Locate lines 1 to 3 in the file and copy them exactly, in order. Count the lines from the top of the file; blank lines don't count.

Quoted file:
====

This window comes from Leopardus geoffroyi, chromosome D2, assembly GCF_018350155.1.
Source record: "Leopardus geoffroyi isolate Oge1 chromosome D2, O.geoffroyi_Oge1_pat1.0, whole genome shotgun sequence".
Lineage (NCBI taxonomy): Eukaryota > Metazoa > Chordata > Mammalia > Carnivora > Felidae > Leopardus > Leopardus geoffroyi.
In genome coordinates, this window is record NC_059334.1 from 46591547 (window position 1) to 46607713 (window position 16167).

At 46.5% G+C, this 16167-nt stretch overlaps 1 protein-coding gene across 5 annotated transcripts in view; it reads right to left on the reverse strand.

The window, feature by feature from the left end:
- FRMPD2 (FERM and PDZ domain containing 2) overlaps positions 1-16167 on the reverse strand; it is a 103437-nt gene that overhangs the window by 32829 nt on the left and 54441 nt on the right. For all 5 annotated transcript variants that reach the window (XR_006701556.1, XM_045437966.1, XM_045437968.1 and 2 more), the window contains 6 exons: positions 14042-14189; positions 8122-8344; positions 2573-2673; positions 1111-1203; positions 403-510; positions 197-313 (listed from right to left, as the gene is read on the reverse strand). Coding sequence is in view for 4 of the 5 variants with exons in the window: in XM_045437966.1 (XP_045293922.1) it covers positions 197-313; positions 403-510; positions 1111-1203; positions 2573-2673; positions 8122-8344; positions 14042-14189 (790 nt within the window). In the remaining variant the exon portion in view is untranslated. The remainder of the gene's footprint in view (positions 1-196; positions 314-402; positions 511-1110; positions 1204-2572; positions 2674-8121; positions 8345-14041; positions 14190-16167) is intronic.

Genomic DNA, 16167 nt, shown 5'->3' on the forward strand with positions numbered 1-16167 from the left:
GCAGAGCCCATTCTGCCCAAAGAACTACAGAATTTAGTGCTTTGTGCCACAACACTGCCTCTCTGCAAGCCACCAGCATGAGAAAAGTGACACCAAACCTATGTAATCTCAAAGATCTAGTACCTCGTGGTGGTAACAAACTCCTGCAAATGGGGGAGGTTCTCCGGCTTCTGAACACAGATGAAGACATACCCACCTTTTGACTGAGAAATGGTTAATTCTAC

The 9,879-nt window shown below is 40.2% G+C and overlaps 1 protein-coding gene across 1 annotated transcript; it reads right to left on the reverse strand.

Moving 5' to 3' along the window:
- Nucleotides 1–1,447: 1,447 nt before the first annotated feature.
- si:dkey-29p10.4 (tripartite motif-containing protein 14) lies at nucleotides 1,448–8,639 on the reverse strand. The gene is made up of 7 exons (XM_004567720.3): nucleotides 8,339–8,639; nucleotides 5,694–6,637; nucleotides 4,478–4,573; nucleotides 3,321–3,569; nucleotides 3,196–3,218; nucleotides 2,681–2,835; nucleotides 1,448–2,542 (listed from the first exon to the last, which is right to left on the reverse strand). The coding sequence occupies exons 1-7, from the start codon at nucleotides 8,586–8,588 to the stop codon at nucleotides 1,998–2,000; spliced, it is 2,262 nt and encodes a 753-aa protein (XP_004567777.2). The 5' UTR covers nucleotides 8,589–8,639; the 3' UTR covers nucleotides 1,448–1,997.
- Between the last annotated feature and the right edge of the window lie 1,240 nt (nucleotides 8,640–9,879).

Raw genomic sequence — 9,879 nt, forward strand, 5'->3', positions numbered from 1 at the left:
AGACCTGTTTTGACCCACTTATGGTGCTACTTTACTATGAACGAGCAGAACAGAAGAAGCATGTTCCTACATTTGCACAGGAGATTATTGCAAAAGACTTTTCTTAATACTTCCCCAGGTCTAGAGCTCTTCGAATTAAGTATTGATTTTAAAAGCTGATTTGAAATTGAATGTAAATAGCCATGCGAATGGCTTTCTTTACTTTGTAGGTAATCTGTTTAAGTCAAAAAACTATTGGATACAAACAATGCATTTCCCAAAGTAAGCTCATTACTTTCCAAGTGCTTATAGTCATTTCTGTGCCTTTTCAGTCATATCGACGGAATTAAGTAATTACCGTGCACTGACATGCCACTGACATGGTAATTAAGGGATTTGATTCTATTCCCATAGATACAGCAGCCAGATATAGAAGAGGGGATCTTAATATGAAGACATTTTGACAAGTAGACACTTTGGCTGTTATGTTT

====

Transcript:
This window comes from Leopardus geoffroyi, chromosome D2, assembly GCF_018350155.1.
Source record: "Leopardus geoffroyi isolate Oge1 chromosome D2, O.geoffroyi_Oge1_pat1.0, whole genome shotgun sequence".
Lineage (NCBI taxonomy): Eukaryota > Metazoa > Chordata > Mammalia > Carnivora > Felidae > Leopardus > Leopardus geoffroyi.